::Billy Vaughn - Swinging Safari::
I was born the year Elvis hit the big time, but I wasn't much into
rock & roll 'till I saw The Beatles on Ed Sullivan when I was about 7.
Before that I was mostly into instrumental pop music. I guess the
stuff that passed for rock & roll in the early '60s just seemed cheesy
to me, probably because my older sister liked it. So I went for stuff
like the Baby Elephant Walk and the theme to Bonanza instead.
Swingin' Safari is one of my earliest records I still own. I don't
remember where or exactly when I got it, but I probably talked my Mom
into buying it for me at Sears or someplace like that. I played it to
death on my record-player-made-for-a-five-year-old, as you can hear.
Now, mind you, I wasn't a total freak. I liked kiddie records too. But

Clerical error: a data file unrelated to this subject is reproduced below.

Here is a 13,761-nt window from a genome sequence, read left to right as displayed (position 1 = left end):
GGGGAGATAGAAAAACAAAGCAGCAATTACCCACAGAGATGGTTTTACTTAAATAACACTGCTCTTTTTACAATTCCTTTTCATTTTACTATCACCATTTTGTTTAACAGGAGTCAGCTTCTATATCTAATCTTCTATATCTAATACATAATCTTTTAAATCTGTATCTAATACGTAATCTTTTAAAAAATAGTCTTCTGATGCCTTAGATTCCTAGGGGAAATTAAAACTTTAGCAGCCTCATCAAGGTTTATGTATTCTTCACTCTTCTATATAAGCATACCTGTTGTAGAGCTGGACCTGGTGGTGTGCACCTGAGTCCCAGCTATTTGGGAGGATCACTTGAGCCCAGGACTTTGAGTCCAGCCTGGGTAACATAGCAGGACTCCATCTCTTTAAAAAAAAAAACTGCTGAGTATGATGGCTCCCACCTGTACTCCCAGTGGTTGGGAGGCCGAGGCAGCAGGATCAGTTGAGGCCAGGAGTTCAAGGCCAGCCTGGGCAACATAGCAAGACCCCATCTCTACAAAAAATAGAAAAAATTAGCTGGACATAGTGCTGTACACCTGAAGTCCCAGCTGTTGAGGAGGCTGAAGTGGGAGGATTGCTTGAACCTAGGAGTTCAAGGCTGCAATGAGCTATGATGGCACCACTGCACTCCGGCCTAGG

my Dad was a record collector, so naturally I liked a lot of the stuff
he liked, which was mostly swing era stuff from the '30s and '40s.
Billy Vaughn was the musical director, or A&R guy for Dot Records back
in the '50s and '60s. He was good at taking a cheesy, uncouth rock &
roll song written by some savage like Little Richard, and turning it
into something a decent, God fearing, white, American family could
allow into their home (as sung by Pat Boone). He also made
instrumental, easy listening records on his own. Swingin' Safari was
written by another monster of instrumental pop, German sensation Bert
Kaempfert. About the same time this single was released, Kaempfert was
busy recording The Beatles with singer Tony Sheridan in Hamburg. Their
recording of "My Bonnie" was brought to the attention of Liverpool
record store owner Brian Epstein, which of course started a chain of
events that eventually caused me to stop listening to stuff like
Some of you oldsters might say, "hey, I know this song!". And you
probably darn well do too, for it was the original theme for The Match
Game. Pretty swingin', eh?